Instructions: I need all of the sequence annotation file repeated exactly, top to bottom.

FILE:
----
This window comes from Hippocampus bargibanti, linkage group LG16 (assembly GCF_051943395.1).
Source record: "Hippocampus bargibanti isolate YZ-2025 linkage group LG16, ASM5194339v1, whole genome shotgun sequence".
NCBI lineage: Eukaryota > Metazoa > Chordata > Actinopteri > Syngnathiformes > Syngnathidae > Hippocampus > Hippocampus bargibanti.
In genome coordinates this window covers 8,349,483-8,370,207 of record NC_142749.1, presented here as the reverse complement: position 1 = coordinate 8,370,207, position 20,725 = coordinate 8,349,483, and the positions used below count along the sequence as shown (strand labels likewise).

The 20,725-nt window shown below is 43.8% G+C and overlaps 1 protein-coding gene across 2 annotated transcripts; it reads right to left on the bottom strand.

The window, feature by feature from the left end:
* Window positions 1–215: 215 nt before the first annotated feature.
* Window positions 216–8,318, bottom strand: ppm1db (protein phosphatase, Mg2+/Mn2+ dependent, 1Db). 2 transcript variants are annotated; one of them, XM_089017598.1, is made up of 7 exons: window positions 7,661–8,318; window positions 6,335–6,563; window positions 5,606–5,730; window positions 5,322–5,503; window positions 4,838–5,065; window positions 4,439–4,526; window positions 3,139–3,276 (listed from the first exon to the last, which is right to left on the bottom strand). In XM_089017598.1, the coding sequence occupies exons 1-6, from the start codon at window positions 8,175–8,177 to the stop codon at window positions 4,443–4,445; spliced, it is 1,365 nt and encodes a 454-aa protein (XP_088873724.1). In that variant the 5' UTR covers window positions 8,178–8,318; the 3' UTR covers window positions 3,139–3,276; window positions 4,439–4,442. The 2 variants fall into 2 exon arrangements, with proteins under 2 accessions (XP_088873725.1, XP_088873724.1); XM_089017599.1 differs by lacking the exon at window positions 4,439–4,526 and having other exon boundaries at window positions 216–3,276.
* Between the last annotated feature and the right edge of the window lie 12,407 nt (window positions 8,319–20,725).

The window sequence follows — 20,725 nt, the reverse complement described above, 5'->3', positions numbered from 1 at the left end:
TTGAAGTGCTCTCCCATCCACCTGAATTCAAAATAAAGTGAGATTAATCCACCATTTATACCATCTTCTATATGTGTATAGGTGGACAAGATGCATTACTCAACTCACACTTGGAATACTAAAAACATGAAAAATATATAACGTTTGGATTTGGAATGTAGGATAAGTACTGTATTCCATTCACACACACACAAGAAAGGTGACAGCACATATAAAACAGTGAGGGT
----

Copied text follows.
This window comes from Hippocampus bargibanti, linkage group LG16 (assembly GCF_051943395.1).
Source record: "Hippocampus bargibanti isolate YZ-2025 linkage group LG16, ASM5194339v1, whole genome shotgun sequence".
NCBI lineage: Eukaryota > Metazoa > Chordata > Actinopteri > Syngnathiformes > Syngnathidae > Hippocampus > Hippocampus bargibanti.
In genome coordinates this window covers 8,349,483-8,370,207 of record NC_142749.1, presented here as the reverse complement: position 1 = coordinate 8,370,207, position 20,725 = coordinate 8,349,483, and the positions used below count along the sequence as shown (strand labels likewise).

The 20,725-nt window shown below is 43.8% G+C and overlaps 1 protein-coding gene across 2 annotated transcripts; it reads right to left on the bottom strand.

The window, feature by feature from the left end:
* Window positions 1–215: 215 nt before the first annotated feature.
* Window positions 216–8,318, bottom strand: ppm1db (protein phosphatase, Mg2+/Mn2+ dependent, 1Db). 2 transcript variants are annotated; one of them, XM_089017598.1, is made up of 7 exons: window positions 7,661–8,318; window positions 6,335–6,563; window positions 5,606–5,730; window positions 5,322–5,503; window positions 4,838–5,065; window positions 4,439–4,526; window positions 3,139–3,276 (listed from the first exon to the last, which is right to left on the bottom strand). In XM_089017598.1, the coding sequence occupies exons 1-6, from the start codon at window positions 8,175–8,177 to the stop codon at window positions 4,443–4,445; spliced, it is 1,365 nt and encodes a 454-aa protein (XP_088873724.1). In that variant the 5' UTR covers window positions 8,178–8,318; the 3' UTR covers window positions 3,139–3,276; window positions 4,439–4,442. The 2 variants fall into 2 exon arrangements, with proteins under 2 accessions (XP_088873725.1, XP_088873724.1); XM_089017599.1 differs by lacking the exon at window positions 4,439–4,526 and having other exon boundaries at window positions 216–3,276.
* Between the last annotated feature and the right edge of the window lie 12,407 nt (window positions 8,319–20,725).

The window sequence follows — 20,725 nt, the reverse complement described above, 5'->3', positions numbered from 1 at the left end:
TTGAAGTGCTCTCCCATCCACCTGAATTCAAAATAAAGTGAGATTAATCCACCATTTATACCATCTTCTATATGTGTATAGGTGGACAAGATGCATTACTCAACTCACACTTGGAATACTAAAAACATGAAAAATATATAACGTTTGGATTTGGAATGTAGGATAAGTACTGTATTCCATTCACACACACACAAGAAAGGTGACAGCACATATAAAACAGTGAGGGT